The sun may have smiled over the horizon like all days previous, but today is not a regular day. It is unnaturally different.

You see, last night was the eve of the Ninth of Av.

We have been invited, on this inauspicious date, to experience yet another wave from the abysmal ocean of Jewish pain. Individually and collectively, we have suffered terribly over thousands of years, and we remember it all. No Jew, regardless of affiliation, can recount the words of Lamentations and comprehend its ancient phrases without flinching.

Our relationship has been temporarily damagedYesterday afternoon, well before the sun had slept, I had stopped eating and drinking, and removed my leather footwear. Later, in the darkness of night, I huddled on a dim synagogue’s overturned bench to accompany an uncomfortable congregation in softly bewailing millennia of inhuman suffering.

Now it is morning, and the world grows brighter.

It is time to confront my Creator in prayer.

Nevertheless, the Ninth of Av persists.

On a regular morning, I would have donned an angelic tallit. Were it not the Ninth of Av, I would have stood armed and crowned with tefillin, the dignified sign of G‑d’s bond with His people.

But not today.

Our relationship has been temporarily damaged.

On this miserable morning, I stand before G‑d hungry and unwashed, undignified and unadorned, overwhelmed with the memory of countless holocausts unique to the people of His covenant.

What, then, I wonder with frustration, am I supposed to do with these stubborn words that refuse to remove themselves from my prayer book?

Ahavat olam ahavtanu . . .

Today, like all days, we exclaim, “Our G‑d, You have loved us with eternal love!”

But today is not like all days, and this prayer now seems inappropriate, if not insensitive. Just for once, perhaps, the words should be changed to “Our G‑d, You have smitten us with eternal suffering!”

No, this prayer remains unfazed by the Ninth of Av. Its love will not waver despite a history of relentless agony.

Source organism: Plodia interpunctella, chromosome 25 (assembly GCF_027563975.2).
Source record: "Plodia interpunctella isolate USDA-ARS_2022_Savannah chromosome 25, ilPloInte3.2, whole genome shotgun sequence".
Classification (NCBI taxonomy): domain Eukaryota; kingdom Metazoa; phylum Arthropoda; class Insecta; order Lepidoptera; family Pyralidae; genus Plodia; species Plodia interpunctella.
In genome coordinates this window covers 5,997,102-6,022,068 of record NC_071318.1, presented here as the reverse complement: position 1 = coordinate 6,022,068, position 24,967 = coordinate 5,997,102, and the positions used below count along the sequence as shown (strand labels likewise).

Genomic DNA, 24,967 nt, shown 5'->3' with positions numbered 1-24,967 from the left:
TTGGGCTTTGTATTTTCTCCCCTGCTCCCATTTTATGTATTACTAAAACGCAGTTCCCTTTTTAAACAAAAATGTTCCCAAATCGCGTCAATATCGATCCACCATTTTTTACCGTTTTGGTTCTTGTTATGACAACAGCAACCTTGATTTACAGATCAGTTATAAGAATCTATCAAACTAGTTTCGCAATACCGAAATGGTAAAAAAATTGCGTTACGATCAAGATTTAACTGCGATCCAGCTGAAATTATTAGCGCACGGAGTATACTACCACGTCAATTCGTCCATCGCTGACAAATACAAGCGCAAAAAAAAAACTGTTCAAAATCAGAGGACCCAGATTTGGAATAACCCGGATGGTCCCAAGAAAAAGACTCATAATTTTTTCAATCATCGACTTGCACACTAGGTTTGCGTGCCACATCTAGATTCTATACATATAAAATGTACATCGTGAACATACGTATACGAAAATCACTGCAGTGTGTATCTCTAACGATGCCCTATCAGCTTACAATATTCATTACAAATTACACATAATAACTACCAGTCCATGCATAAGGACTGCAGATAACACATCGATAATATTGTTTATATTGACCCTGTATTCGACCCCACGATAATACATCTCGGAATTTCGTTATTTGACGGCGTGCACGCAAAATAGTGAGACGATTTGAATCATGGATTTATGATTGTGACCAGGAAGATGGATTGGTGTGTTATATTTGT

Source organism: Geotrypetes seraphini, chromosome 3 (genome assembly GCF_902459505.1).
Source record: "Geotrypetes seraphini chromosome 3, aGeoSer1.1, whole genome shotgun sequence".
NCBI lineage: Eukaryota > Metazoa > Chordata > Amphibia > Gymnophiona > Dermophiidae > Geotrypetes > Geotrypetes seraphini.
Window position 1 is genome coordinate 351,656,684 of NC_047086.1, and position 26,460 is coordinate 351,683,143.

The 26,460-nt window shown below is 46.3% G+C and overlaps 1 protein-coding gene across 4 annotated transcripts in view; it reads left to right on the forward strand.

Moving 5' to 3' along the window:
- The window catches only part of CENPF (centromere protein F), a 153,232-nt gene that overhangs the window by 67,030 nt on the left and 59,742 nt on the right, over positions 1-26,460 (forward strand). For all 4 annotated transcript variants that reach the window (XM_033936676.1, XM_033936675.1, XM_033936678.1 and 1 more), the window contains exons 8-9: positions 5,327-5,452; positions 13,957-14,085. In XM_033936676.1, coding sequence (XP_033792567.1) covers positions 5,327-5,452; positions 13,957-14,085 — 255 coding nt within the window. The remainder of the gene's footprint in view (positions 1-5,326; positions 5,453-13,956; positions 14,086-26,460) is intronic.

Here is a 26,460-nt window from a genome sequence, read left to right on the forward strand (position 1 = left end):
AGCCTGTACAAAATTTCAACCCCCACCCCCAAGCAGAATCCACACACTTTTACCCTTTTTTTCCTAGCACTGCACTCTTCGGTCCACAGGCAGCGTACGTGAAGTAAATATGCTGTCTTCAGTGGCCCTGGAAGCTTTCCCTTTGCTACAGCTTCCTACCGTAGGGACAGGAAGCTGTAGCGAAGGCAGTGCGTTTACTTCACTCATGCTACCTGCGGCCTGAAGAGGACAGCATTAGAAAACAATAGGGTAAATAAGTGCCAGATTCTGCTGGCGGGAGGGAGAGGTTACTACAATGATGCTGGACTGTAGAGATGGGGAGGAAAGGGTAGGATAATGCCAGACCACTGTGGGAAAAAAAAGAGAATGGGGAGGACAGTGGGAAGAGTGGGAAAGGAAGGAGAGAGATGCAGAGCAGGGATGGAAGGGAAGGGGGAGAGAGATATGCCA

Why is that, I wonder? Can I really recite words of undying love with the memory of past lamentations pounding in my heart, compounded by the suffering of the present?

Where is the affection, where is G‑d’s compassion and concern for His cherished nation?

I freeze; the Ninth of Av threatens to completely sabotage my devotion.

But it’s true!

The bizarre reality hits me; my prayerbook has not lied.

Is it not strange that despite all we have encountered in history, the Jewish people still desire G‑d’s closeness?

The Ninth of Av threatens to completely sabotage my devotionAfter Emperor Hadrianus Augustus savagely ravaged Judea, the tortured Jews sought to write new Torah scrolls and rebuild their synagogues. Bleeding in the Colosseum and tied to the stake, Jews died with the Shema on their lips; they found comfort in knowing that some members of their nation would survive and inevitably build a new cheder to transmit to the next generation G‑d’s law and eternal love.

This is a uniquely Jewish phenomenon. Ultimately, this is what makes us Jews. But what on earth is it?

Certainly, individuals and groups give up and walk out on G‑d—but either they or their descendants return. Even if a generation or two of Jews conspire to suffocate millennia of love, they will fail, for their grandchildren or great-grandchildren will find it unexpectedly alive in their hearts.

Yes, our attachment to G‑d is not confined to the limits of mortal minds or feelings. It is superhuman, irrational and indestructible. Even we who bear this attachment fail to understand, yet it persists within us, despite us. It defies the greatest suppression, and remains undefeated by the mighty force of time.

Despite the gravity of suffering that causes us to stand on this Ninth of Av without tallit and tefillin, hungry and heartbroken, we nonetheless find ourselves inside a synagogue filled with congregants devoted to G‑d’s worship. Incredible!

From where, I wonder, does this eternal bond originate? If it is beyond the realm of human understanding and production, then it simply cannot be of our own making. It is certainly not human.

The answer reveals itself like a breathtaking dawn.

Our enchantment with G‑d is a powerful reflection of His love for us. Our love is divine. We can nurture it or try to ignore it, but it does not originate with us, and we cannot stamp it out.


Because our G‑d loves us with eternal love.

We carry G‑d’s own emotion within our mortal hearts. And it is the infinity of that emotion that has made our nation indestructible.

We carry G‑d’s own emotion within our mortal heartsBy now, my temptation to alter the prayer text to scream an indignant protest has faded. Those problematic words have now connected me with centuries of Jews past, my soul-brethren. I am fortified by the prayers of millions of victorious victims, all lovers of G‑d, beloved by G‑d. I sense a wonder that precedes Sinai and outranks Creation, and assures my survival through the messianic resurrection of the dead. I may be mortal, but part of me is divine. As a Jew, I own an imperishable portion of G‑d’s own love.

Yes, it is the morning of the Ninth of Av, but I am no longer hungry.

I feel satisfied—eternally.